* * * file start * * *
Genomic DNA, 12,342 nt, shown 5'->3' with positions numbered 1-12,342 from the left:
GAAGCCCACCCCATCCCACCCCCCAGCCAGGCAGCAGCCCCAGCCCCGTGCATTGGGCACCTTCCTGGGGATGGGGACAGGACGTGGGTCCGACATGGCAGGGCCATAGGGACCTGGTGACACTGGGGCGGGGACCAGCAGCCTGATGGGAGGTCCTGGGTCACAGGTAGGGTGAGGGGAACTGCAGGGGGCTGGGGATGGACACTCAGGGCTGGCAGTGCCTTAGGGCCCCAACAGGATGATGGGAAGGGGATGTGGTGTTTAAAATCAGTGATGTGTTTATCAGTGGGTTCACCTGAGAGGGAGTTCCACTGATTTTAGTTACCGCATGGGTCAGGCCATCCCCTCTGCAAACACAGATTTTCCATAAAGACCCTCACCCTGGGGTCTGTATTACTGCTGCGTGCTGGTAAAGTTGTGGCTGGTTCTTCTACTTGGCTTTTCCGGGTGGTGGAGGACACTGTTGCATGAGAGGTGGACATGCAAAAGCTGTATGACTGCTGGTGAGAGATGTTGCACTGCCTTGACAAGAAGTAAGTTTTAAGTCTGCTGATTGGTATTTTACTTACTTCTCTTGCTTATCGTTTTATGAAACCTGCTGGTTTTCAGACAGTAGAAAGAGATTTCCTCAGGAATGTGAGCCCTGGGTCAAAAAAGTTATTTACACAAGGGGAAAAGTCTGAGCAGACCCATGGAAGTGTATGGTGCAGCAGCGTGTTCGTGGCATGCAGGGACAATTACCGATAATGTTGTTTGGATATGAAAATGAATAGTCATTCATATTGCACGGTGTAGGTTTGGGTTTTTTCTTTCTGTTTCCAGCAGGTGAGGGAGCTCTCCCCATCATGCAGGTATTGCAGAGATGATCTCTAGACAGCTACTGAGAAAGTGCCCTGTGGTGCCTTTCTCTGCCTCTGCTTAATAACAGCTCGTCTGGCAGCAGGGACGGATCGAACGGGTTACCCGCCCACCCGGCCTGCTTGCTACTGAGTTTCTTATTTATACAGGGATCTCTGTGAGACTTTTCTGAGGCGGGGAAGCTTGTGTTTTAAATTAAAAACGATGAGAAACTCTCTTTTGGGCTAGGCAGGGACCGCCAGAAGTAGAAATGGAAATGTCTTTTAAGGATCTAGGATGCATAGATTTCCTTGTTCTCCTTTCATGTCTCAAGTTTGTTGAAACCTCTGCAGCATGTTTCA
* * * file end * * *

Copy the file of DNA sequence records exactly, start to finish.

Genomic DNA, 12,342 nt, shown 5'->3' with positions numbered 1-12,342 from the left:
GAAGCCCACCCCATCCCACCCCCCAGCCAGGCAGCAGCCCCAGCCCCGTGCATTGGGCACCTTCCTGGGGATGGGGACAGGACGTGGGTCCGACATGGCAGGGCCATAGGGACCTGGTGACACTGGGGCGGGGACCAGCAGCCTGATGGGAGGTCCTGGGTCACAGGTAGGGTGAGGGGAACTGCAGGGGGCTGGGGATGGACACTCAGGGCTGGCAGTGCCTTAGGGCCCCAACAGGATGATGGGAAGGGGATGTGGTGTTTAAAATCAGTGATGTGTTTATCAGTGGGTTCACCTGAGAGGGAGTTCCACTGATTTTAGTTACCGCATGGGTCAGGCCATCCCCTCTGCAAACACAGATTTTCCATAAAGACCCTCACCCTGGGGTCTGTATTACTGCTGCGTGCTGGTAAAGTTGTGGCTGGTTCTTCTACTTGGCTTTTCCGGGTGGTGGAGGACACTGTTGCATGAGAGGTGGACATGCAAAAGCTGTATGACTGCTGGTGAGAGATGTTGCACTGCCTTGACAAGAAGTAAGTTTTAAGTCTGCTGATTGGTATTTTACTTACTTCTCTTGCTTATCGTTTTATGAAACCTGCTGGTTTTCAGACAGTAGAAAGAGATTTCCTCAGGAATGTGAGCCCTGGGTCAAAAAAGTTATTTACACAAGGGGAAAAGTCTGAGCAGACCCATGGAAGTGTATGGTGCAGCAGCGTGTTCGTGGCATGCAGGGACAATTACCGATAATGTTGTTTGGATATGAAAATGAATAGTCATTCATATTGCACGGTGTAGGTTTGGGTTTTTTCTTTCTGTTTCCAGCAGGTGAGGGAGCTCTCCCCATCATGCAGGTATTGCAGAGATGATCTCTAGACAGCTACTGAGAAAGTGCCCTGTGGTGCCTTTCTCTGCCTCTGCTTAATAACAGCTCGTCTGGCAGCAGGGACGGATCGAACGGGTTACCCGCCCACCCGGCCTGCTTGCTACTGAGTTTCTTATTTATACAGGGATCTCTGTGAGACTTTTCTGAGGCGGGGAAGCTTGTGTTTTAAATTAAAAACGATGAGAAACTCTCTTTTGGGCTAGGCAGGGACCGCCAGAAGTAGAAATGGAAATGTCTTTTAAGGATCTAGGATGCATAGATTTCCTTGTTCTCCTTTCATGTCTCAAGTTTGTTGAAACCTCTGCAGCATGTTTCA